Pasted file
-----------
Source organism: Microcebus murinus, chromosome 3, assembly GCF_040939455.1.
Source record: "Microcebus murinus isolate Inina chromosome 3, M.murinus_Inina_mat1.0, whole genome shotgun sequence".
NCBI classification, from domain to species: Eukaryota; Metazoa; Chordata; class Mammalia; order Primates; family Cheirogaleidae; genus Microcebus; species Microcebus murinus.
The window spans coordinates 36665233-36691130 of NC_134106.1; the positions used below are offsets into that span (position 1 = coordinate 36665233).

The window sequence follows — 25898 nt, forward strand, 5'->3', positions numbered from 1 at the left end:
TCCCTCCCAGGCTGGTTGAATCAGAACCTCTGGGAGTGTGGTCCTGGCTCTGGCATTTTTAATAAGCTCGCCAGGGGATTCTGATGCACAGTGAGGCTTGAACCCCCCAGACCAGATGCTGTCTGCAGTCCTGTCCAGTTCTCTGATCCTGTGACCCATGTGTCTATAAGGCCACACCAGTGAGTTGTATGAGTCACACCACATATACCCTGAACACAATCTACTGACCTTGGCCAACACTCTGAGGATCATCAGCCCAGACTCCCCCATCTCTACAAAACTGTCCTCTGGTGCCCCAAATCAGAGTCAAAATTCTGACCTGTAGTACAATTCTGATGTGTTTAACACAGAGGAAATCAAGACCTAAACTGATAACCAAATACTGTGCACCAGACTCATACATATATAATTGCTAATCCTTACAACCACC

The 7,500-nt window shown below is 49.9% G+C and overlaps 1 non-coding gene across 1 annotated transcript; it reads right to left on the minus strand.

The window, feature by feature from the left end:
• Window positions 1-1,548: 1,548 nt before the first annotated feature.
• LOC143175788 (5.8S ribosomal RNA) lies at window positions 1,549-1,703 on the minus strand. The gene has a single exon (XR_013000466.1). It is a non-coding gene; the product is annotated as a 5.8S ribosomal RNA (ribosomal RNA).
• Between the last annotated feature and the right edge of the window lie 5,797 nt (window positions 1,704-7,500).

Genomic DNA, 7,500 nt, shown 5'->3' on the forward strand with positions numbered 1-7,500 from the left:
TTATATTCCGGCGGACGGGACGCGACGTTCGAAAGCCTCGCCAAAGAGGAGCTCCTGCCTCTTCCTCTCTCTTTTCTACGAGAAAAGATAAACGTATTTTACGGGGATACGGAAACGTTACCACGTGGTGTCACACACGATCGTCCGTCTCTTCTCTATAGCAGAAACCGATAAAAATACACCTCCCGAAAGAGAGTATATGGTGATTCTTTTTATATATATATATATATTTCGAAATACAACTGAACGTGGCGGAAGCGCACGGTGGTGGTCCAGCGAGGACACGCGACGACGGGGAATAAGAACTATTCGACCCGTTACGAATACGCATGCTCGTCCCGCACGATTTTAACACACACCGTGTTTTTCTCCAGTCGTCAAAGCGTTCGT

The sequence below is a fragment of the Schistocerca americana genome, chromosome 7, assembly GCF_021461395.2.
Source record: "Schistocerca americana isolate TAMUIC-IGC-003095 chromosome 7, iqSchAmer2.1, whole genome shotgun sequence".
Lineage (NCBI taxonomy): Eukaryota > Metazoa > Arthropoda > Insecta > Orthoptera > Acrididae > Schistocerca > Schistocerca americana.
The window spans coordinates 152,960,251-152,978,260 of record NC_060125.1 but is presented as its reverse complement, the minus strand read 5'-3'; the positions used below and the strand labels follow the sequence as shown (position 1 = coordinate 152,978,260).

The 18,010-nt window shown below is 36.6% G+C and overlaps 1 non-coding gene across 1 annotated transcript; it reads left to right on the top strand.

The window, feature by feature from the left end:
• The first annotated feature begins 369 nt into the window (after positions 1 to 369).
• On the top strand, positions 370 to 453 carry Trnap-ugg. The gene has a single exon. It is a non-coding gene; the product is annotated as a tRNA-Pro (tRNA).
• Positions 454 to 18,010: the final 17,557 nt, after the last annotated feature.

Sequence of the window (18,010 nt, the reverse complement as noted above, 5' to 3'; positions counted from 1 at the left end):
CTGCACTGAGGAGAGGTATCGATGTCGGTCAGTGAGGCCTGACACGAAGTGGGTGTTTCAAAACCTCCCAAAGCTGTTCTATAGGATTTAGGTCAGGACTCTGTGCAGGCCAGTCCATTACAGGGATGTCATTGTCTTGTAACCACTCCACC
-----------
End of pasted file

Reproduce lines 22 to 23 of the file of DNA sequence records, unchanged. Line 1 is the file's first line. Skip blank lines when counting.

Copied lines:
• Positions 454 to 18,010: the final 17,557 nt, after the last annotated feature.

Sequence of the window (18,010 nt, the reverse complement as noted above, 5' to 3'; positions counted from 1 at the left end):